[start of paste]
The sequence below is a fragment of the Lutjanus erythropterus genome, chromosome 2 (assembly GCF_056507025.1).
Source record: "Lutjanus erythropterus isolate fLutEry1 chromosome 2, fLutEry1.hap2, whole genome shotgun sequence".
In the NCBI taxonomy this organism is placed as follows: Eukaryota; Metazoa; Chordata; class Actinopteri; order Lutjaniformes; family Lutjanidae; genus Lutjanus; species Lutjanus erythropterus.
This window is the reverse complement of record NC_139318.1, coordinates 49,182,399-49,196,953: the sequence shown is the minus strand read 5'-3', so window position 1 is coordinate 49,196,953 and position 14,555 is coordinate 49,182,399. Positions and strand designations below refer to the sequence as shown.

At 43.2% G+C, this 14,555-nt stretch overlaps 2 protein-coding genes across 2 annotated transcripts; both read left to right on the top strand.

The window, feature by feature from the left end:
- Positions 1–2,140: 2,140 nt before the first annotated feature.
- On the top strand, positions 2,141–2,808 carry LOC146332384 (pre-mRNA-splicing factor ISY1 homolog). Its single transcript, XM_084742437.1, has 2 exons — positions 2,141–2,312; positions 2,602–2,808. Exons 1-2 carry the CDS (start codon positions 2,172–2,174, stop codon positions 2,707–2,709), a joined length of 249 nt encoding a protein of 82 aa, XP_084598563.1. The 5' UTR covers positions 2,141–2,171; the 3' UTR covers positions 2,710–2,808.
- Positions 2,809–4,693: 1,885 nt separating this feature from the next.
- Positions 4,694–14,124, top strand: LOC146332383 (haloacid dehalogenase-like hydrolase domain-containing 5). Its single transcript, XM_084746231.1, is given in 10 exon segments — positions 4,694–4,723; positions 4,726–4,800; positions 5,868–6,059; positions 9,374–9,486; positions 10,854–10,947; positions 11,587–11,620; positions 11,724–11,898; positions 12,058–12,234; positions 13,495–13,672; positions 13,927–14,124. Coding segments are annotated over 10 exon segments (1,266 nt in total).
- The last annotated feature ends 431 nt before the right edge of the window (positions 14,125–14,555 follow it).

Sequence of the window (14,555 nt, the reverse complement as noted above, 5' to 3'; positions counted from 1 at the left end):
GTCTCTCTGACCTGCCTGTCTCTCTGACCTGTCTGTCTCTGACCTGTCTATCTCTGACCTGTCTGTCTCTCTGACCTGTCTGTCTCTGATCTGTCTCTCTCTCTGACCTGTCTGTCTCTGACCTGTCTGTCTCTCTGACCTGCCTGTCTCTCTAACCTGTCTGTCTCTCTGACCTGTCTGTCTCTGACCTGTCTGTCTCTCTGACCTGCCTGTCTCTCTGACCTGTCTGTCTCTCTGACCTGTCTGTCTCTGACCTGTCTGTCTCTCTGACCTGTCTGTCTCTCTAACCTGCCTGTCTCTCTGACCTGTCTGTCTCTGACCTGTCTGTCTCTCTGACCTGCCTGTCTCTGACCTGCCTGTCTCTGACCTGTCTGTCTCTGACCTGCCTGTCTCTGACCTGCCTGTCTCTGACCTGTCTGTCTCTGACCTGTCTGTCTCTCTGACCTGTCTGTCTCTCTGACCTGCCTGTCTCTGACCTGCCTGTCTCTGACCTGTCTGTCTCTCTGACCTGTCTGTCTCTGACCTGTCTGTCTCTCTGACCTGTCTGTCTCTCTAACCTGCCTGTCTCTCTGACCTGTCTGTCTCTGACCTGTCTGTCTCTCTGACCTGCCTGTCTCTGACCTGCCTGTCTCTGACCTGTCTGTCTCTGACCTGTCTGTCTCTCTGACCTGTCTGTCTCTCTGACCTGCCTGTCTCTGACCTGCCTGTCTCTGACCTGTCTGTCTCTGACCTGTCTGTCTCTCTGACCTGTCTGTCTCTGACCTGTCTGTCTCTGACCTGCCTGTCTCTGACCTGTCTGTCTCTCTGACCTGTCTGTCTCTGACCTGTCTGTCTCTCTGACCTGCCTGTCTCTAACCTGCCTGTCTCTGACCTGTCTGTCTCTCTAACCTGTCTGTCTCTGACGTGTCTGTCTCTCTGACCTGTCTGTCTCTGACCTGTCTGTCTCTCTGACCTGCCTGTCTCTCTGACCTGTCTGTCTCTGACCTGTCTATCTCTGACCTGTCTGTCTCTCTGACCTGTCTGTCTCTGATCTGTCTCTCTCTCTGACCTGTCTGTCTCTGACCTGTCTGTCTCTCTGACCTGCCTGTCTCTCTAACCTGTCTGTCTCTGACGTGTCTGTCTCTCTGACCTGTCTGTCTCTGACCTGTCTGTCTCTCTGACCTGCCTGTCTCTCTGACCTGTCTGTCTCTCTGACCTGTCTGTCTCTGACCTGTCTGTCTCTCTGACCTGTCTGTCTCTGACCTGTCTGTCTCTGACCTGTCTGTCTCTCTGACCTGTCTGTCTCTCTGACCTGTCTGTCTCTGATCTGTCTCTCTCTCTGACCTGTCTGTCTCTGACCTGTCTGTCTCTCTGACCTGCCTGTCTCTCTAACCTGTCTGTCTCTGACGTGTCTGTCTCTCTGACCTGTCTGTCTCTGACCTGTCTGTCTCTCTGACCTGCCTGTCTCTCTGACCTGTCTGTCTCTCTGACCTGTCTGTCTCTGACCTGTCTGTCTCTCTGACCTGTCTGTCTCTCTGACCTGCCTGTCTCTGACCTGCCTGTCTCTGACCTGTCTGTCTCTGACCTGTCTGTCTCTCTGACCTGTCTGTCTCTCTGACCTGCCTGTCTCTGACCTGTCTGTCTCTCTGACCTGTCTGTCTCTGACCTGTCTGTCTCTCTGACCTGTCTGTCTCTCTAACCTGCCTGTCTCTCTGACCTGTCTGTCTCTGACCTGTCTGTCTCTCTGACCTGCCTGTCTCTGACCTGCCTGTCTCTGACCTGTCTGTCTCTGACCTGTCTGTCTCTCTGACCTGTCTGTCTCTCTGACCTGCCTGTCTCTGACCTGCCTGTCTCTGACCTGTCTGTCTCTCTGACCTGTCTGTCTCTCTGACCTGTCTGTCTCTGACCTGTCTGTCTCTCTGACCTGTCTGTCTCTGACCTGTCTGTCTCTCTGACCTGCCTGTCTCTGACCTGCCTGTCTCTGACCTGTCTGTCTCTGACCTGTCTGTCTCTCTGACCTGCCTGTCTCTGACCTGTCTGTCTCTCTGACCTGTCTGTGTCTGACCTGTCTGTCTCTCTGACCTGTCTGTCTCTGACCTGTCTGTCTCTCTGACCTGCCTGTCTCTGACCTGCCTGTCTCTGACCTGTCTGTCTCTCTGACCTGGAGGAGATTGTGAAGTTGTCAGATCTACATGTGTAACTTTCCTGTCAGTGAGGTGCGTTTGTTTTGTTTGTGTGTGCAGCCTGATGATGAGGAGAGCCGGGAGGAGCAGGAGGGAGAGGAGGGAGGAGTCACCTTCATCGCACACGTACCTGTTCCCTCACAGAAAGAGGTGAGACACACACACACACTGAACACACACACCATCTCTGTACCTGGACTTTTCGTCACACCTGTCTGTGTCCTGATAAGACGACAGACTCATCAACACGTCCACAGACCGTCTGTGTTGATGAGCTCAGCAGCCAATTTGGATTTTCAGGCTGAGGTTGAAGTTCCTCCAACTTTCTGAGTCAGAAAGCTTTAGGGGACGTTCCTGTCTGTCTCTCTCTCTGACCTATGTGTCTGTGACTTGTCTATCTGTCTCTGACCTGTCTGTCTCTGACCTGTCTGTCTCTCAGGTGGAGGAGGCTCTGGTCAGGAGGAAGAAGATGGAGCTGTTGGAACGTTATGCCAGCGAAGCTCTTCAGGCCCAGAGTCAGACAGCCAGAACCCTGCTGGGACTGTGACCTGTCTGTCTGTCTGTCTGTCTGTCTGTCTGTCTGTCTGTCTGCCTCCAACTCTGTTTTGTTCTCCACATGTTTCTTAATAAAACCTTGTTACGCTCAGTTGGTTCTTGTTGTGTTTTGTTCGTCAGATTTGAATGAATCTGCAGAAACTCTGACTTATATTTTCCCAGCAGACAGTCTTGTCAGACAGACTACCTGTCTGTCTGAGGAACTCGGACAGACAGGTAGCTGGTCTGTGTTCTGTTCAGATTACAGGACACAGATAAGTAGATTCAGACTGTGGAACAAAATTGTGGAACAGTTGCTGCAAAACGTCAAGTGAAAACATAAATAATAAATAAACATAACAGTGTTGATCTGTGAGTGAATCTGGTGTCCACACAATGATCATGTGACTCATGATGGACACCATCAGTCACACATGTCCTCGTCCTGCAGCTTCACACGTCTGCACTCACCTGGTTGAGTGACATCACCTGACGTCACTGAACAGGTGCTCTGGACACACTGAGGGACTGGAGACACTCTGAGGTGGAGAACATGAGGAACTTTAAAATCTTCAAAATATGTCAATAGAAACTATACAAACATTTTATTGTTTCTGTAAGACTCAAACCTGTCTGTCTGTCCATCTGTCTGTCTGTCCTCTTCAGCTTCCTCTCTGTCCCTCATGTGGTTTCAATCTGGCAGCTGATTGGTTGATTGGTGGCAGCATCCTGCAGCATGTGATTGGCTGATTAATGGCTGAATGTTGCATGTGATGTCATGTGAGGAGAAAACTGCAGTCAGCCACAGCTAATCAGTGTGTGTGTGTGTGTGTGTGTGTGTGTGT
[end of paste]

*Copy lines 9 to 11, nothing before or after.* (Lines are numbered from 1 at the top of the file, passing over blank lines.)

- Positions 2,809–4,693: 1,885 nt separating this feature from the next.
- Positions 4,694–14,124, top strand: LOC146332383 (haloacid dehalogenase-like hydrolase domain-containing 5). Its single transcript, XM_084746231.1, is given in 10 exon segments — positions 4,694–4,723; positions 4,726–4,800; positions 5,868–6,059; positions 9,374–9,486; positions 10,854–10,947; positions 11,587–11,620; positions 11,724–11,898; positions 12,058–12,234; positions 13,495–13,672; positions 13,927–14,124. Coding segments are annotated over 10 exon segments (1,266 nt in total).
- The last annotated feature ends 431 nt before the right edge of the window (positions 14,125–14,555 follow it).